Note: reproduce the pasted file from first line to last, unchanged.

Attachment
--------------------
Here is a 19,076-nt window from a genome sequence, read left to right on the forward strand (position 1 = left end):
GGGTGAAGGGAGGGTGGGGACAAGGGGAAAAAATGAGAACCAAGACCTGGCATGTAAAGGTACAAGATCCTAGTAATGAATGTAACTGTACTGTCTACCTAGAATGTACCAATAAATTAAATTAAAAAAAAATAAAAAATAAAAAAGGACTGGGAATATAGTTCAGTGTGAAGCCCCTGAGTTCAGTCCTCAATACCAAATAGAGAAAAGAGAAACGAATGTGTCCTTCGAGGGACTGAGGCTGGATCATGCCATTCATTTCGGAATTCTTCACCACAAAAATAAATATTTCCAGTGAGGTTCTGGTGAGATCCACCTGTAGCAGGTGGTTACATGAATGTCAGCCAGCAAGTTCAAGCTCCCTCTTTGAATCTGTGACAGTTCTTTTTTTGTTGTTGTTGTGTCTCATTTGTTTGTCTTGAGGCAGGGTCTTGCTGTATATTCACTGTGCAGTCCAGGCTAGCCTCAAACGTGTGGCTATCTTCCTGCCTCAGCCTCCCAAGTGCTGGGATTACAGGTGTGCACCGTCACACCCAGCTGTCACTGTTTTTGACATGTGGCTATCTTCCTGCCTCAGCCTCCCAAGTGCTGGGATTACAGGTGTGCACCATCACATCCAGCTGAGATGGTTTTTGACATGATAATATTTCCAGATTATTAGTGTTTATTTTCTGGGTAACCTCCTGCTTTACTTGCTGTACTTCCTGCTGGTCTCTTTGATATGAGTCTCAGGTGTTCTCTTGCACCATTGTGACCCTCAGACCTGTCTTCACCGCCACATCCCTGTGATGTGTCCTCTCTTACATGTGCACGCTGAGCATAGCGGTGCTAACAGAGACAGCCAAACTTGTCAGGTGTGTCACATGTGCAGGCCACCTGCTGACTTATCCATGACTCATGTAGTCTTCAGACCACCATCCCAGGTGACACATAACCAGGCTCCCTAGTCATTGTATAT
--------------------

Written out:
Here is a 19,076-nt window from a genome sequence, read left to right on the forward strand (position 1 = left end):
GGGTGAAGGGAGGGTGGGGACAAGGGGAAAAAATGAGAACCAAGACCTGGCATGTAAAGGTACAAGATCCTAGTAATGAATGTAACTGTACTGTCTACCTAGAATGTACCAATAAATTAAATTAAAAAAAAATAAAAAATAAAAAAGGACTGGGAATATAGTTCAGTGTGAAGCCCCTGAGTTCAGTCCTCAATACCAAATAGAGAAAAGAGAAACGAATGTGTCCTTCGAGGGACTGAGGCTGGATCATGCCATTCATTTCGGAATTCTTCACCACAAAAATAAATATTTCCAGTGAGGTTCTGGTGAGATCCACCTGTAGCAGGTGGTTACATGAATGTCAGCCAGCAAGTTCAAGCTCCCTCTTTGAATCTGTGACAGTTCTTTTTTTGTTGTTGTTGTGTCTCATTTGTTTGTCTTGAGGCAGGGTCTTGCTGTATATTCACTGTGCAGTCCAGGCTAGCCTCAAACGTGTGGCTATCTTCCTGCCTCAGCCTCCCAAGTGCTGGGATTACAGGTGTGCACCGTCACACCCAGCTGTCACTGTTTTTGACATGTGGCTATCTTCCTGCCTCAGCCTCCCAAGTGCTGGGATTACAGGTGTGCACCATCACATCCAGCTGAGATGGTTTTTGACATGATAATATTTCCAGATTATTAGTGTTTATTTTCTGGGTAACCTCCTGCTTTACTTGCTGTACTTCCTGCTGGTCTCTTTGATATGAGTCTCAGGTGTTCTCTTGCACCATTGTGACCCTCAGACCTGTCTTCACCGCCACATCCCTGTGATGTGTCCTCTCTTACATGTGCACGCTGAGCATAGCGGTGCTAACAGAGACAGCCAAACTTGTCAGGTGTGTCACATGTGCAGGCCACCTGCTGACTTATCCATGACTCATGTAGTCTTCAGACCACCATCCCAGGTGACACATAACCAGGCTCCCTAGTCATTGTATAT